By Bishop David M. O’Connell, C.M.
Since the pontificate of Blessed – soon to be canonized – Pope John Paul II, the phrase “new evangelization” has become part of our Catholic vocabulary. As he used it, the term describes an effort in the Catholic Church to reach out to baptized Catholics who have, for any number of reasons, drifted from the practice of the Catholic faith.
In my opinion, that “drift” was preceded, even occasioned by, a significant lack of knowledge and understanding of the Catholic faith.
After all, how can one practice what one does not understand? And how can one understand what one does not know? And how can one know what one is not taught? Long before these questions surfaced in contemporary analysis, St. Paul wrote in his Letter to the Romans, “Everyone who calls on the name of the Lord will be saved. But how can they call on him in whom they have not believed? And how can they believe in him of whom they have not heard? And how can they hear without someone to preach? And how can they preach unless they are sent?” (Romans 10: 13-15). In the Catholic Church, for the past 2,000 years, we have called on and believed and heard and preached. Why, therefore, do we need a “’new evangelization?” Again, in my opinion, for any number of reasons, many baptized Catholics have lost their way. Has Jesus Christ changed? No. Has the Gospel changed? No. Has the deposit of faith changed? No. Has the Church changed? Yes, but that is not necessarily a bad thing.
Adaptation is the key to survival. The Church has continued to call on, believe in, preach and teach Jesus Christ, the Gospel, the deposit of faith – that aspect of the Church has not changed – but what has and continues to change is the way that the Church presents the Catholic faith to an ever changing community of believers. When the substance of that faith endures in a conviction about the truth of what the Church teaches and believes, a certain stability is evident no matter how people or society may develop or change over the centuries.
The adaptation not of the “substance” but, rather, of the manner in which the Catholic faith is presented by the Church affects the way that it is heard, understood, embraced, applied and lived.
There is an old saying, the truth of which is hard to deny: “Children live what they learn.” Adults do, too. For faith is a life-long process of learning and a life-long process of living. In that respect, evangelization is, in the words of St. Augustine, a “beauty, ever ancient, ever new” (Confessions, X). For all of us in the times in which we live, St. Augustine’s confessional lament also needs to be considered; he prayed: “too late have I loved thee.” I wonder if we might say: too late have I practiced thee, too late have I heard thee, too late have I understood thee, too late have I known thee, too late have I taught thee.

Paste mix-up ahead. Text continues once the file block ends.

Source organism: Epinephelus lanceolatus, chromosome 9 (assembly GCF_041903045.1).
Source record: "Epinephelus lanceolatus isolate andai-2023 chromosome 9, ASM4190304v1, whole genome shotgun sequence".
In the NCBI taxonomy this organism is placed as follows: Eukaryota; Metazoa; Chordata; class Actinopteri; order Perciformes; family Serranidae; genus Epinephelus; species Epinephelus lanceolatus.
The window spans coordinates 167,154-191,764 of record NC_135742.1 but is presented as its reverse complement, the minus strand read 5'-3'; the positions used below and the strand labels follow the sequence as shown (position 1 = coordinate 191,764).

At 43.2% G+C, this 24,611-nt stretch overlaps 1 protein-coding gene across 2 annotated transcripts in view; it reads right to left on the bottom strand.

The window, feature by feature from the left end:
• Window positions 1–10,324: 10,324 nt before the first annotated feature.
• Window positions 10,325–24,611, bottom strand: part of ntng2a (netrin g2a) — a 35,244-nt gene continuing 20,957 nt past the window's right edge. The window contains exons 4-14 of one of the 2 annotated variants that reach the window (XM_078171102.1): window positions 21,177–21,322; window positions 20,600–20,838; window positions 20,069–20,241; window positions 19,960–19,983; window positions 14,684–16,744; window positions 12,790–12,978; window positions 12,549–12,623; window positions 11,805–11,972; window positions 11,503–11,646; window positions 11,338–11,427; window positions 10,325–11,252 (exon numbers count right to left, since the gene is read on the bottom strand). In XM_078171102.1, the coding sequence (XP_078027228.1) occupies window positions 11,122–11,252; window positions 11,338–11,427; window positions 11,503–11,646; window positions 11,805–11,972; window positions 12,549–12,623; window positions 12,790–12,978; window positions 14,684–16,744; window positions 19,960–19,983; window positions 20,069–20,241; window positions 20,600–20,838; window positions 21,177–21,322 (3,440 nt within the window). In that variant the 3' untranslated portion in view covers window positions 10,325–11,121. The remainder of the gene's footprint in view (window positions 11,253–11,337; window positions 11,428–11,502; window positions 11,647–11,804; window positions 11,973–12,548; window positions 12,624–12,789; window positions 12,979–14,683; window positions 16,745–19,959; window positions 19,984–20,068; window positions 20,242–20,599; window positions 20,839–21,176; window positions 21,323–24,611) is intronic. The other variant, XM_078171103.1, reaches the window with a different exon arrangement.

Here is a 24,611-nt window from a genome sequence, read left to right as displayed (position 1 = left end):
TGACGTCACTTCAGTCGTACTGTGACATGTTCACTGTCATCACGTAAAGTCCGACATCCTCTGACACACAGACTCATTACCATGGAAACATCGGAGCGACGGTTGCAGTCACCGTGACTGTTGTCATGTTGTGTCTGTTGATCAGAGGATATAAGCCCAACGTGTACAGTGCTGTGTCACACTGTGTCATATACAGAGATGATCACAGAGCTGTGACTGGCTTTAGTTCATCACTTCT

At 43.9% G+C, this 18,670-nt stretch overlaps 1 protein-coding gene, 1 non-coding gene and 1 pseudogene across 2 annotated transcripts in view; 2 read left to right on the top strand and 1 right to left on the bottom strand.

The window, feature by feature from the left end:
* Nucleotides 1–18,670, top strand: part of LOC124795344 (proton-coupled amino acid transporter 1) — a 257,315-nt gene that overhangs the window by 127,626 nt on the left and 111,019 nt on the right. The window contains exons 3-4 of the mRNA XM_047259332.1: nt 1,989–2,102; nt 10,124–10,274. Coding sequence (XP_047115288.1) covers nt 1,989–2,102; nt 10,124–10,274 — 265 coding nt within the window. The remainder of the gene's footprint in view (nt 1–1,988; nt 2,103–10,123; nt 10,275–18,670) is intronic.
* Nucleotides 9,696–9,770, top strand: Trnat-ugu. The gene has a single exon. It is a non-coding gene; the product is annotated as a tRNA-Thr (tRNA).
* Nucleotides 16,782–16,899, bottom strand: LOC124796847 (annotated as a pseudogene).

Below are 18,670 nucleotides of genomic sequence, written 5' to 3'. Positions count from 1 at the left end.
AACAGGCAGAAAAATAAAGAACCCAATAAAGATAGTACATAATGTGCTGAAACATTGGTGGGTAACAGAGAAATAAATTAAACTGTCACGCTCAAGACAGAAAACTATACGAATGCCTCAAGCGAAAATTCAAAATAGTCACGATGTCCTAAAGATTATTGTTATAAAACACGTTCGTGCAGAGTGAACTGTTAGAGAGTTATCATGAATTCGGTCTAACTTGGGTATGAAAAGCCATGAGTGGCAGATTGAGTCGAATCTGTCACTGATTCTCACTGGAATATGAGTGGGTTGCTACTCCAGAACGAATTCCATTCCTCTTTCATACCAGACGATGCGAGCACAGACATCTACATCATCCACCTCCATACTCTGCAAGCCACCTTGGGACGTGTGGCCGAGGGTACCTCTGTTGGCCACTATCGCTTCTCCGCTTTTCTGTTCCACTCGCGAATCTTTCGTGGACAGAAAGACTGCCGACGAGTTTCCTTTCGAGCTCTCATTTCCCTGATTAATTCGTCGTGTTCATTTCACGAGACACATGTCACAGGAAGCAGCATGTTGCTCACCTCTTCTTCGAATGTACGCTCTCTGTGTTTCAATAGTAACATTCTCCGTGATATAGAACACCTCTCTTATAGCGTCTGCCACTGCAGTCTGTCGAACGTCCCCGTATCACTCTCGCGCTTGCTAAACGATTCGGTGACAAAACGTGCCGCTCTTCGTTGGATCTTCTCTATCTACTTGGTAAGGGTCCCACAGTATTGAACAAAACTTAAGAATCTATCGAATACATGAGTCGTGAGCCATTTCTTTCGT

But is it too late? If the substance of our faith is constant, true and enduring, the answer is “no.” Hence, a “’new’ evangelization” is not only called for; it is imperative and essential. As Catholics, we will “live what we learn” if we do everything possible to learn or “relearn” what we need so that we might live. And that is Jesus Christ, the Gospel, the deposit of faith, “ever ancient, ever new.” It is not too late. In Jesus Christ, it is never too late.
As a Bishop and Successor to the Apostles, it is my obligation and responsibility in the Church to reflect upon the transmission of faith in the local Church and to propose how that needs to be accomplished in the broadest ways. Parishes in turn – which are where the diocese lives and breathes – under the guidance of their pastors, priests and catechetical leaders, need to concretize that transmission of faith through effective programs created and offered for that purpose.
I suggest three areas for our consideration of the transmission of faith so that all today’s Catholics, regardless of age, might continue to “live what they learn.” They are (1) adult faith formation; (2) Catholic education; and, (3) the transformation/conversion of culture.
In the next several editions of The Monitor, I will share my reflections on each of these three areas and their impact upon the “new evangelization.”